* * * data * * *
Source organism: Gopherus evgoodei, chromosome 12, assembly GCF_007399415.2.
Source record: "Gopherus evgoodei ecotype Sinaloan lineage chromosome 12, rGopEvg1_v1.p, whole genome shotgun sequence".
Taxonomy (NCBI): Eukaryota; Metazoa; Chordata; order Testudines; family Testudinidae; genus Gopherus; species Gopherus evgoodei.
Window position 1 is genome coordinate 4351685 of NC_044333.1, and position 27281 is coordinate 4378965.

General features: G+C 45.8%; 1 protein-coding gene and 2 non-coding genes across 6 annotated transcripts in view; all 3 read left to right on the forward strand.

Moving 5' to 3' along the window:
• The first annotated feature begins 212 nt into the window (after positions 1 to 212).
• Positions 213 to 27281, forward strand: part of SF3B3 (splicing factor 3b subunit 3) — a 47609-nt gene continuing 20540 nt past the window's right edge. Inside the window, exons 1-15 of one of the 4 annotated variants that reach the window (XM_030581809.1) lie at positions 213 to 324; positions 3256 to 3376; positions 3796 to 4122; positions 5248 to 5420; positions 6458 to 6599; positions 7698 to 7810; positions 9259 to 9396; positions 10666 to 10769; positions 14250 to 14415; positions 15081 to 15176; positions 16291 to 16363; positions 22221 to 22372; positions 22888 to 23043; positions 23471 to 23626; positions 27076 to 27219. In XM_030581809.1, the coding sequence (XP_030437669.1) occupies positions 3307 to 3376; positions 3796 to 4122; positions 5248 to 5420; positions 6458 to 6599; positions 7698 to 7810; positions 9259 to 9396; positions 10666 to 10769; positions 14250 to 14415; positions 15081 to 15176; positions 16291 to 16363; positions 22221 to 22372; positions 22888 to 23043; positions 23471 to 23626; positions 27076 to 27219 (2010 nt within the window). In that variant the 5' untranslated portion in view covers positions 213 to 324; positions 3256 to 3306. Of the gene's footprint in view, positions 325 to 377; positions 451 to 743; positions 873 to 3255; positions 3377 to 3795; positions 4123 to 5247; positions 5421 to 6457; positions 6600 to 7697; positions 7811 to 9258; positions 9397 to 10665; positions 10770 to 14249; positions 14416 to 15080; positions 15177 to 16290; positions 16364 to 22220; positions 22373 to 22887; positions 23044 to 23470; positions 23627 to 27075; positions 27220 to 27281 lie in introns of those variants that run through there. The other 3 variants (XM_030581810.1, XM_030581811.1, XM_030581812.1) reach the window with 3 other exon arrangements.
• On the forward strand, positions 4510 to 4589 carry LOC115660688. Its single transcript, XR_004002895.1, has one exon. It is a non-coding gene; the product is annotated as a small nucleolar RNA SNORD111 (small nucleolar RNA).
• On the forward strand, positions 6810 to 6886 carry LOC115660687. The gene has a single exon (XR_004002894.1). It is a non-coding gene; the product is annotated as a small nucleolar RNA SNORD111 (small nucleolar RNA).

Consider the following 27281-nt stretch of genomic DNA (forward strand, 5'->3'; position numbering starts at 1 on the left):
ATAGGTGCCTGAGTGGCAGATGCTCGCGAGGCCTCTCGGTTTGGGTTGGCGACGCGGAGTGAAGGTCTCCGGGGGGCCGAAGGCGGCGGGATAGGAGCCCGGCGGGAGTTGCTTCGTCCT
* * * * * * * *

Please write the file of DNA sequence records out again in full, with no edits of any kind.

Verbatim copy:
Source organism: Gopherus evgoodei, chromosome 12, assembly GCF_007399415.2.
Source record: "Gopherus evgoodei ecotype Sinaloan lineage chromosome 12, rGopEvg1_v1.p, whole genome shotgun sequence".
Taxonomy (NCBI): Eukaryota; Metazoa; Chordata; order Testudines; family Testudinidae; genus Gopherus; species Gopherus evgoodei.
Window position 1 is genome coordinate 4351685 of NC_044333.1, and position 27281 is coordinate 4378965.

General features: G+C 45.8%; 1 protein-coding gene and 2 non-coding genes across 6 annotated transcripts in view; all 3 read left to right on the forward strand.

Moving 5' to 3' along the window:
• The first annotated feature begins 212 nt into the window (after positions 1 to 212).
• Positions 213 to 27281, forward strand: part of SF3B3 (splicing factor 3b subunit 3) — a 47609-nt gene continuing 20540 nt past the window's right edge. Inside the window, exons 1-15 of one of the 4 annotated variants that reach the window (XM_030581809.1) lie at positions 213 to 324; positions 3256 to 3376; positions 3796 to 4122; positions 5248 to 5420; positions 6458 to 6599; positions 7698 to 7810; positions 9259 to 9396; positions 10666 to 10769; positions 14250 to 14415; positions 15081 to 15176; positions 16291 to 16363; positions 22221 to 22372; positions 22888 to 23043; positions 23471 to 23626; positions 27076 to 27219. In XM_030581809.1, the coding sequence (XP_030437669.1) occupies positions 3307 to 3376; positions 3796 to 4122; positions 5248 to 5420; positions 6458 to 6599; positions 7698 to 7810; positions 9259 to 9396; positions 10666 to 10769; positions 14250 to 14415; positions 15081 to 15176; positions 16291 to 16363; positions 22221 to 22372; positions 22888 to 23043; positions 23471 to 23626; positions 27076 to 27219 (2010 nt within the window). In that variant the 5' untranslated portion in view covers positions 213 to 324; positions 3256 to 3306. Of the gene's footprint in view, positions 325 to 377; positions 451 to 743; positions 873 to 3255; positions 3377 to 3795; positions 4123 to 5247; positions 5421 to 6457; positions 6600 to 7697; positions 7811 to 9258; positions 9397 to 10665; positions 10770 to 14249; positions 14416 to 15080; positions 15177 to 16290; positions 16364 to 22220; positions 22373 to 22887; positions 23044 to 23470; positions 23627 to 27075; positions 27220 to 27281 lie in introns of those variants that run through there. The other 3 variants (XM_030581810.1, XM_030581811.1, XM_030581812.1) reach the window with 3 other exon arrangements.
• On the forward strand, positions 4510 to 4589 carry LOC115660688. Its single transcript, XR_004002895.1, has one exon. It is a non-coding gene; the product is annotated as a small nucleolar RNA SNORD111 (small nucleolar RNA).
• On the forward strand, positions 6810 to 6886 carry LOC115660687. The gene has a single exon (XR_004002894.1). It is a non-coding gene; the product is annotated as a small nucleolar RNA SNORD111 (small nucleolar RNA).

Consider the following 27281-nt stretch of genomic DNA (forward strand, 5'->3'; position numbering starts at 1 on the left):
ATAGGTGCCTGAGTGGCAGATGCTCGCGAGGCCTCTCGGTTTGGGTTGGCGACGCGGAGTGAAGGTCTCCGGGGGGCCGAAGGCGGCGGGATAGGAGCCCGGCGGGAGTTGCTTCGTCCT